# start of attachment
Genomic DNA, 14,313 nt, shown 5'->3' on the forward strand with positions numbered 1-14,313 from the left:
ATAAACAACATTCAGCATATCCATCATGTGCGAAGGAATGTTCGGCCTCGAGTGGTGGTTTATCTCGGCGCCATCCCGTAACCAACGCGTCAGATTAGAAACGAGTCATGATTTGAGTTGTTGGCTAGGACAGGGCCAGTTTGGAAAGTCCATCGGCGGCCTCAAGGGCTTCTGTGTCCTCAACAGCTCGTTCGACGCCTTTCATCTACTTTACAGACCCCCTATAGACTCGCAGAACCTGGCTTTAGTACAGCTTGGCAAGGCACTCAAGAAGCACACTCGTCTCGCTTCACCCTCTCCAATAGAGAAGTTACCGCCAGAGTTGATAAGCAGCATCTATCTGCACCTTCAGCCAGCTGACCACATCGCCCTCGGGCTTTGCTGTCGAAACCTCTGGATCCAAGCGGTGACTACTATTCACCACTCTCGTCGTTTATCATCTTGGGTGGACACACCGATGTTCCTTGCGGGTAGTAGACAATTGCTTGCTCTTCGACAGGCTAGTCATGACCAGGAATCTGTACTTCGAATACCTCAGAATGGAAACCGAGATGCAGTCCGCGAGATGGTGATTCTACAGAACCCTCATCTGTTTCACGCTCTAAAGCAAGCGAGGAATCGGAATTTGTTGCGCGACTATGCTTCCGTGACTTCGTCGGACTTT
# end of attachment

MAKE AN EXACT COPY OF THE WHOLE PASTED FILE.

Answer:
Genomic DNA, 14,313 nt, shown 5'->3' on the forward strand with positions numbered 1-14,313 from the left:
ATAAACAACATTCAGCATATCCATCATGTGCGAAGGAATGTTCGGCCTCGAGTGGTGGTTTATCTCGGCGCCATCCCGTAACCAACGCGTCAGATTAGAAACGAGTCATGATTTGAGTTGTTGGCTAGGACAGGGCCAGTTTGGAAAGTCCATCGGCGGCCTCAAGGGCTTCTGTGTCCTCAACAGCTCGTTCGACGCCTTTCATCTACTTTACAGACCCCCTATAGACTCGCAGAACCTGGCTTTAGTACAGCTTGGCAAGGCACTCAAGAAGCACACTCGTCTCGCTTCACCCTCTCCAATAGAGAAGTTACCGCCAGAGTTGATAAGCAGCATCTATCTGCACCTTCAGCCAGCTGACCACATCGCCCTCGGGCTTTGCTGTCGAAACCTCTGGATCCAAGCGGTGACTACTATTCACCACTCTCGTCGTTTATCATCTTGGGTGGACACACCGATGTTCCTTGCGGGTAGTAGACAATTGCTTGCTCTTCGACAGGCTAGTCATGACCAGGAATCTGTACTTCGAATACCTCAGAATGGAAACCGAGATGCAGTCCGCGAGATGGTGATTCTACAGAACCCTCATCTGTTTCACGCTCTAAAGCAAGCGAGGAATCGGAATTTGTTGCGCGACTATGCTTCCGTGACTTCGTCGGACTTT